Our wanderings take us through Piazza San Marco and past the gorgeous Basilica San Marco. St. Mark is the patron saint of Venice. The Venetians stole his bones from Alexandria.  Apparently that was a done thing in days of yore. Anyway, this is the first time we have ever seen the Basilica without scaffolding on the front. Yay! We plan to see the basilica tomorrow when the interior is lighted for two hours.

Basilica San Marco

The Basilica used to be the private place of worship for the doge, the ruler of Venice. His palace connects to it.

The doge’s palace on the right and Basilica San Marco behind

We stop at San Zaccaria since it is open and is supposed to hold some interesting art, we venture in. We are not disappointed. “Giovanni Bellini’s Madonna and Four Saints over the second altar on the left  is one of his very best. It was painted in 1505 when Bellini was about 74. This was the same year that Albrecht Dürer on a visit to Venice described him as ‘very old and still the best in painting’.” Churches of The painting is quite beautiful.

Giovanni Bellini’s Madonna and Child with Saints, 1550, San Zaccaria

For 1.5E we gain entrance to the crypt, a worthwhile investment. Here many doges are entombed and the chapels are festooned with beautiful artwork.

Madonna and Saints by Palma il Vecchio 1512

Polyptych of Saints Jerome, Sabina, and Lizerio by Antonio Vivarini and Giovanni d’Alemagna, 1443

Altarpiece, Madonna and Child with Saints, painted in part by Stefano d’Sant Agnese, 1385 and also by Giovanni and Antonio Vivarini, 15th century

After a very enjoyable visit to San Zaccaria we stop for cappuccini in a nearby cafe. Unfortunately it has a bathroom unfriendly to American women. After our little sit-down we follow our tour guide, Sarah, down narrow alleys and quiet canals to the Church of Santa Maria Formosa.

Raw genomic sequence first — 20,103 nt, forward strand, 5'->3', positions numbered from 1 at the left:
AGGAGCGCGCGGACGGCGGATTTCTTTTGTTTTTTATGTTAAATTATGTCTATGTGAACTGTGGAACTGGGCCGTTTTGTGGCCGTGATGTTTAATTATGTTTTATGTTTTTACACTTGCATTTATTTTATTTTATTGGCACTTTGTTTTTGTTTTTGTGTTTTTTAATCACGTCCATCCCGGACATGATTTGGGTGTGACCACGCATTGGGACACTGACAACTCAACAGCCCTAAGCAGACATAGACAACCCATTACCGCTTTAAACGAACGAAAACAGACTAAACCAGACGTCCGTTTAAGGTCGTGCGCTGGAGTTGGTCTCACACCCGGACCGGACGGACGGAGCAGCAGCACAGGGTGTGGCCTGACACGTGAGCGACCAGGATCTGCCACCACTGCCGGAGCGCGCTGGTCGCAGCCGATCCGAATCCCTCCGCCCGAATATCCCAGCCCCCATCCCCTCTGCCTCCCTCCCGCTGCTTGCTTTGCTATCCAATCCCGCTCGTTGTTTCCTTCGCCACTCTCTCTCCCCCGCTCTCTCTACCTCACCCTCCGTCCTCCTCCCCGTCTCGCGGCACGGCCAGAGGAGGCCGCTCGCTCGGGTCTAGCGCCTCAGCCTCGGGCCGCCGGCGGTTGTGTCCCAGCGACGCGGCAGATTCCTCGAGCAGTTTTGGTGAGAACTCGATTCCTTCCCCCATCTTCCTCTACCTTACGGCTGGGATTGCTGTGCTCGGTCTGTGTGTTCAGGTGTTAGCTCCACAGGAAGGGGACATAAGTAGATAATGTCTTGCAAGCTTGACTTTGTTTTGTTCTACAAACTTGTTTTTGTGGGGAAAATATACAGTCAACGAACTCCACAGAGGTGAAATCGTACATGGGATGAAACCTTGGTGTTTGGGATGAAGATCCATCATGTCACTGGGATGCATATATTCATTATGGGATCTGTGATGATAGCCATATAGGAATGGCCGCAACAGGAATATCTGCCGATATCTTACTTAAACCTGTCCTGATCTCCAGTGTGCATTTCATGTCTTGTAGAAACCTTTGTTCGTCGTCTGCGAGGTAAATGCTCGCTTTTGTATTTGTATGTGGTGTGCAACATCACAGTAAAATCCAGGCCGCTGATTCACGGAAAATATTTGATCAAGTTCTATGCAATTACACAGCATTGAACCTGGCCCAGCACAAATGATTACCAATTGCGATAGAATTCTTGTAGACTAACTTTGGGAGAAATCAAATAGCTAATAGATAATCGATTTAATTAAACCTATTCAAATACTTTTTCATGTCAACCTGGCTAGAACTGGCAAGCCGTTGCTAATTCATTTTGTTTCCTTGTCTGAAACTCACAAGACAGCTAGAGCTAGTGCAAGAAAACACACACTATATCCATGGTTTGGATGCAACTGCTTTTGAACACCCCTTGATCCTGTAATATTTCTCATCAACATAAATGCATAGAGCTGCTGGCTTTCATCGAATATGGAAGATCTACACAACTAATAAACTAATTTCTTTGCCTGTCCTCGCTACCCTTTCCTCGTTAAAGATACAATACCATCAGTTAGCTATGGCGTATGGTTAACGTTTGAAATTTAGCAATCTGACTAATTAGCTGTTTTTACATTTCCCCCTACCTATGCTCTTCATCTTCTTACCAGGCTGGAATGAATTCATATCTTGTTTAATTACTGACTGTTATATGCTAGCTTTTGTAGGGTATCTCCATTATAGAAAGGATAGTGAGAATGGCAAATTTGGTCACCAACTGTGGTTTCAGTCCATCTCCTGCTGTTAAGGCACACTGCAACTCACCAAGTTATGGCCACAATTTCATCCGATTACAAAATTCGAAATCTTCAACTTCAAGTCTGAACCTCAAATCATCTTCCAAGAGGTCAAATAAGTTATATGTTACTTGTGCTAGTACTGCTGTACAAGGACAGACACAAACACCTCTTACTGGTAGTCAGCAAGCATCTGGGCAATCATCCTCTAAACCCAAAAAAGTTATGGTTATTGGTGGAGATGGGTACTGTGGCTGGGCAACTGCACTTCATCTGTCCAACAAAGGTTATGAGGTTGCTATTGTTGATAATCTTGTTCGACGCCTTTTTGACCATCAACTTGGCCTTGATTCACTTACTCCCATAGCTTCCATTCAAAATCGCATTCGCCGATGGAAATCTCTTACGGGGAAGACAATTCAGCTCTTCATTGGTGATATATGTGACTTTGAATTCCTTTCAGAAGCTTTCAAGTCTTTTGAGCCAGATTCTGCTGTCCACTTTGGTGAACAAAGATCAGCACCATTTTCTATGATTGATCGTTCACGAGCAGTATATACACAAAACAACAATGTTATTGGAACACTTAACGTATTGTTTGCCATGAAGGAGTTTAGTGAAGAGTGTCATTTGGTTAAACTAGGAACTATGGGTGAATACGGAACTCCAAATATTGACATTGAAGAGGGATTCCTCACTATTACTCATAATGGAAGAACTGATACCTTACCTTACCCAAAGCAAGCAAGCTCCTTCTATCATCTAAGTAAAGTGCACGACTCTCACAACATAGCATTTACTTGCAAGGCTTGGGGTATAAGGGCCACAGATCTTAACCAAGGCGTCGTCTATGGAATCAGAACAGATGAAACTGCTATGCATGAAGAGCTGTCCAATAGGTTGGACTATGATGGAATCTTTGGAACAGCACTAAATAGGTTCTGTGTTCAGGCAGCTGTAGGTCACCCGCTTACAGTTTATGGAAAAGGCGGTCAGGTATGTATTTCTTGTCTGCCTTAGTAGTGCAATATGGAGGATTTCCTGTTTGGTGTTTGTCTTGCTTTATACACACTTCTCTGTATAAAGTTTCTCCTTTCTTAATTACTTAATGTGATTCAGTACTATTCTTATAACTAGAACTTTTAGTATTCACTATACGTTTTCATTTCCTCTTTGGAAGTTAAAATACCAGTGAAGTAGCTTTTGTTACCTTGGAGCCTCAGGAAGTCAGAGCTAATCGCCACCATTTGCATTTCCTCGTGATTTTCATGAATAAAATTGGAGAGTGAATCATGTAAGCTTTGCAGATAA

Quiet canal

“Tradition has it that the Virgin Mary appeared to San Magno, Bishop of Oderzo, in the form of a buxom (formosa in Italian) woman and told him to build her a church under a white cloud. And so this, the first church in Venice dedicated to the Virgin Mary, was built, some time in the 7th Century by the Tribuno family.”  The current church was built in 1492 on the footprint of the older one. Finally we are in one of the churches that we bought the Chorus Pass for and are rewarded by an information card and a lighted church. Three highlights of what we saw –

Madonna Della Misericordia by Bartolommeo Vivarini, 1473

Last Supper by Leandro Bassano circa 1578

Santa Barbara polyptych by Palma Is Vecchio, 1523

From here we head to Santa Maria dei Miracoli. In 1408 Francesco Amadi commissioned a painting of the BVM and placed it in a tabernacle in front of his house. It became an overnight sensation with the populace praying to the portrait and saying that it had miraculous powers. Contributions came flowing in to build a church for the painting and thus the Church of Santa Maria dei Miracoli was founded.

It is the only free standing church in Venice. The interior has a few statues and a lot of marble. The main focus is on the painting of the Blessed Virgin.

Interior of Santa Maria dei Miracoli

Miraculous painting

On our way over to the other side of the canal we pass the miracle of the three gondolas picture and the Rialto Bridge.

Wow! Along the way to the Rialto Bridge I catch three gondolas in the same picture!

The iconic Rialto Bridge. It is basically the schlock market of Venice.

To be continued…







Fabulous day from the Accademia to dinner – 3/24/17

There is no complaining about this day. The art is spectacular and the dinner is totally unlike any food we have had before in Venice. But first the art.

The Accademia houses 13th century to some 18th century art. It is not overwhelming big so that by the time you are done you are tired but not spent for the rest of the day. It is a real favorite of ours. Sarah and I make a good team figuring out who is who and when we are stuck, John usually knows the answer.

Some of the art we love from the Accademia….

The Resurrection of Christ in a rocketship mandorla – Paolo Veniziano 1st half 14th century

Judas kissing Christ
Paolo Veneziano, first half 14th c.

Last Supper – Paolo Veniziano, 1st half 14th c.

13th century Madonna and Child

Saints James and Stephen – James has the travelers scallop shells and Stephen has rocks on his head – Lorenzo Veniziano, mid 14th c.

Annunciation – Lorenzo Veniziano, mid 14th c.

Coronation signed by painter in 1375

Signature of painter

Last Supper from Scenes from the life of Christ – school of Venetian painters second half 14th c.

Day of Judgement – Scenes from the Apocalupse,  Jacobello Alberegno, 1397

Whore of Babylon on 7 headed beast – Scenes from the Apocalypse – Jacobello Alberegno, before 1397

Annunciation with Saints, Lorenzo Veniziano, late 14th c. (This is one of our favorites